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2.10 Escalation Process to Resolve Professional Disagreement

SCOPE OF THIS CHAPTER

This is a guide about how to resolve professional disagreements relating to the safety of adults at risk and escalate concerns that you may have if you feel that issues are not being dealt with satisfactorily.


Contents

  1. Introduction
  2. Safety of the Adult at Risk
  3. Stages of the Procedure
  4. Recording and Communicating Decisions


1. Introduction

Occasionally situations arise when workers in one agency feel that the decision made by a worker from another agency regarding safeguarding an adult at risk is not a safe decision. Effective working together depends on an open approach and honest relationships between agencies.

All workers should feel able to challenge decision-making and to see this as their right and responsibility in order to promote the best multi-agency safeguarding practice.

This policy provides workers with the means to raise concerns they have about decisions made by professionals from other agencies. It aims to:

  • Avoid professional disputes that put adults at additional risk or obscure the focus on the adult at risk;
  • Resolve the difficulties between agencies quickly and openly;
  • This procedure is not a forum for complaints about professional conduct;
  • If a disagreement arises within one organisation, internal procedures should be followed and the worker may consider using their agency’s whistle-blowing process.


2. Safety of the Adult at Risk

The safety of the adult at risk, and the person’s desired outcomes should be the primary considerations in any professional disagreement. Disagreements should be resolved as speedily as possible and at the earliest possible stage in the process. Steps must be taken, involving the person wherever possible, to ensure their safety and welfare whilst discussions take place. If an adult is at risk of immediate harm or where delay could cause further harm to the adult, it may be appropriate to initiate the process at an earlier stage.

Examples

This procedure may be appropriate in the following situations:

  • Whether a concern should lead to a safeguarding enquiry at the screening stage;
  • Whether the police should take action in relation to a safeguarding referral;
  • Who is the most appropriate professional to lead on a safeguarding enquiry;
  • Whether an agency has taken sufficient action following a safeguarding enquiry.


3. Stages of the Procedure

Stage 1: Professionals involved

Initial attempts should be taken to resolve the disagreement between the professionals involved. Differences in status and/or experience may affect the confidence of some workers to pursue this unsupported. It may be useful for individuals to debrief with their line manager following some disputes in order to promote continuing good working relationships.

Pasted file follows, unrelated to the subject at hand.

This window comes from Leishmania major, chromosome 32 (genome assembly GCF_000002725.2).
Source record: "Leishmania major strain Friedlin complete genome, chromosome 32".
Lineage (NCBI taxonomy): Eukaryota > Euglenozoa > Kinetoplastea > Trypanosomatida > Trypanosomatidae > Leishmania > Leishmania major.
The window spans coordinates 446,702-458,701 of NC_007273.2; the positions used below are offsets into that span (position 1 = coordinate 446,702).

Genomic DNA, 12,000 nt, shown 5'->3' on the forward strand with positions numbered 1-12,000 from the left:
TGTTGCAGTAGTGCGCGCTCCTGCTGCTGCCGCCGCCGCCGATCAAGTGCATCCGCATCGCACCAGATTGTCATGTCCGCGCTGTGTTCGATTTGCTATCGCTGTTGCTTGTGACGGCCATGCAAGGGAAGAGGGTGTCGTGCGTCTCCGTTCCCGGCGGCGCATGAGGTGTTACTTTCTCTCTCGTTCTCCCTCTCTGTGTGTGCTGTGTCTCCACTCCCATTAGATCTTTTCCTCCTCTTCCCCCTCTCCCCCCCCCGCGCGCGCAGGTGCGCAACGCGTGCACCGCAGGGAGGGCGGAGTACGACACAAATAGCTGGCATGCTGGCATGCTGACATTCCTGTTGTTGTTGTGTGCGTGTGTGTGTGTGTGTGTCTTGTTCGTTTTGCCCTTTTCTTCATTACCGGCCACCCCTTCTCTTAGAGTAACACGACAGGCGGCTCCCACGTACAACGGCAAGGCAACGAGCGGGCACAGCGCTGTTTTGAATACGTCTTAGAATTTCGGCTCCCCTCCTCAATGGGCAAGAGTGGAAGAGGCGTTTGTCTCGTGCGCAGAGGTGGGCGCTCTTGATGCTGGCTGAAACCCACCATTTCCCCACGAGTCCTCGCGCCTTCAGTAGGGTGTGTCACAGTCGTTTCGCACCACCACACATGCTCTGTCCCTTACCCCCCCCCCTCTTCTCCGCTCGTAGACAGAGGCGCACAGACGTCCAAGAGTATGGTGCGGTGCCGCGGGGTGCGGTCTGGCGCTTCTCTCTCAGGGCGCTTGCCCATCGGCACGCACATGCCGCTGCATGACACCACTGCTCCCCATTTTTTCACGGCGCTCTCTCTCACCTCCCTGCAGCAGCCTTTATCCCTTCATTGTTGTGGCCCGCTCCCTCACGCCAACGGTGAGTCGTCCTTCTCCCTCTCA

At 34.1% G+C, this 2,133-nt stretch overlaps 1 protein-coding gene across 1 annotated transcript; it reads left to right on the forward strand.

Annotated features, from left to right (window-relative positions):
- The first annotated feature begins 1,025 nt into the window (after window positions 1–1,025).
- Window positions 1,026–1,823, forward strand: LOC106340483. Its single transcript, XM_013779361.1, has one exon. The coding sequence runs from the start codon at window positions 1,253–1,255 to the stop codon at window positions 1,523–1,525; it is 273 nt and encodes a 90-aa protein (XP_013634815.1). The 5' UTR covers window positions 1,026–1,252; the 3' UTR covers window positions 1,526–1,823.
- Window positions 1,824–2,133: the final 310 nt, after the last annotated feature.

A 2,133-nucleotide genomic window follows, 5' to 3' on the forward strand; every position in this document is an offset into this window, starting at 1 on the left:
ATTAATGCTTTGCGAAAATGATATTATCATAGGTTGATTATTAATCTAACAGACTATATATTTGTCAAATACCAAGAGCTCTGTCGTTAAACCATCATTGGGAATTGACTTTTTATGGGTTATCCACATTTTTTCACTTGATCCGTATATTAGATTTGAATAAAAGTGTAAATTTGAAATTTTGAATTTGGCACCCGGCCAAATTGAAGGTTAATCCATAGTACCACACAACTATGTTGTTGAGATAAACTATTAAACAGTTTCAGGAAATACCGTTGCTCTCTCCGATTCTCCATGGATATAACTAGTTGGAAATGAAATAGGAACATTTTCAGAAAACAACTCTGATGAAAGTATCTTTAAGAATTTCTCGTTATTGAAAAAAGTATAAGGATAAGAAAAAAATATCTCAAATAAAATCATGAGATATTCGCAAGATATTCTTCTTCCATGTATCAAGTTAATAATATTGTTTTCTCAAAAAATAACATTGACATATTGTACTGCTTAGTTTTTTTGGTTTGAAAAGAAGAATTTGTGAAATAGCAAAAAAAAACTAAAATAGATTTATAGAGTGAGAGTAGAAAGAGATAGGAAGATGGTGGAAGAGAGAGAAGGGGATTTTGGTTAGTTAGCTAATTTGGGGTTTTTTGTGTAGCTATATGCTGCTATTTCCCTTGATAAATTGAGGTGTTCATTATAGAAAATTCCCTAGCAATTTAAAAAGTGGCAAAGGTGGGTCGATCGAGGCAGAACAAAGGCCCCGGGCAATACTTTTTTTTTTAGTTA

If the process needs to progress to a higher stage, it is important that the professionals involved are included in discussions at each stage of the process. They will be able to provide detail around the issues, information about the person’s preferred outcomes and will know the person well enough to ensure well-informed discussions take place.

Stage 2: Line Managers

If the disagreement cannot be resolved at stage one, the professionals should consult a line manager within their own agency to clarify their thinking in order to specify what the disagreement is about and what they aim to achieve through the escalation procedure.

The line manager should raise the concerns and attempt to resolve the disagreement with the equivalent supervisor/manager in the other agency. The line manager should also confirm that steps have been taken to ensure the safety of the adult whilst discussions take place.

At stage 2, the line manager involved should notify the safeguarding lead within their organisation of the dispute and of the outcome, regardless of whether the dispute needs to progress to stage 3.

Stage 3: Organisational Safeguarding leads

If the disagreement is not resolved at stage 2, the line managers should request that their respective safeguarding leads attempt to resolve the professional disagreement. It is important that the professionals involved in the original disagreement are included in discussions. They will be able to provide detail around the issues, information about the person’s desired outcomes and will know the person well enough to ensure well-informed discussions take place.

The safeguarding leads should confirm that steps have been taken to ensure the safety of the adult whilst discussions take place. It may be helpful to convene a multi-agency safeguarding meeting or best interest meeting to review risks to the individual and ensure an interim protection plan is in place.

At stage 3, the safeguarding leads in the organisations involved should notify the safeguarding lead within their commissioning organisation of the dispute.

Stage 4: Safeguarding Board Representatives

If the disagreement is not resolved at stage 3, the matter should be referred to the agencies’ nominated Plymouth Safeguarding Adults Board representative. They should agree a resolution with their colleagues at Board level.

Board representatives must be mindful of the need to resolve disagreements as speedily as possible, ensuring that the safety of the adult at risk is the primary consideration.


4. Recording and Communicating Decisions

At all stages of the process actions and decisions must be recorded in the case record and shared with relevant professionals, including professionals involved in the original disagreement. There should be written confirmation between the parties about the agreed outcome and how any outstanding issues will be pursued.

End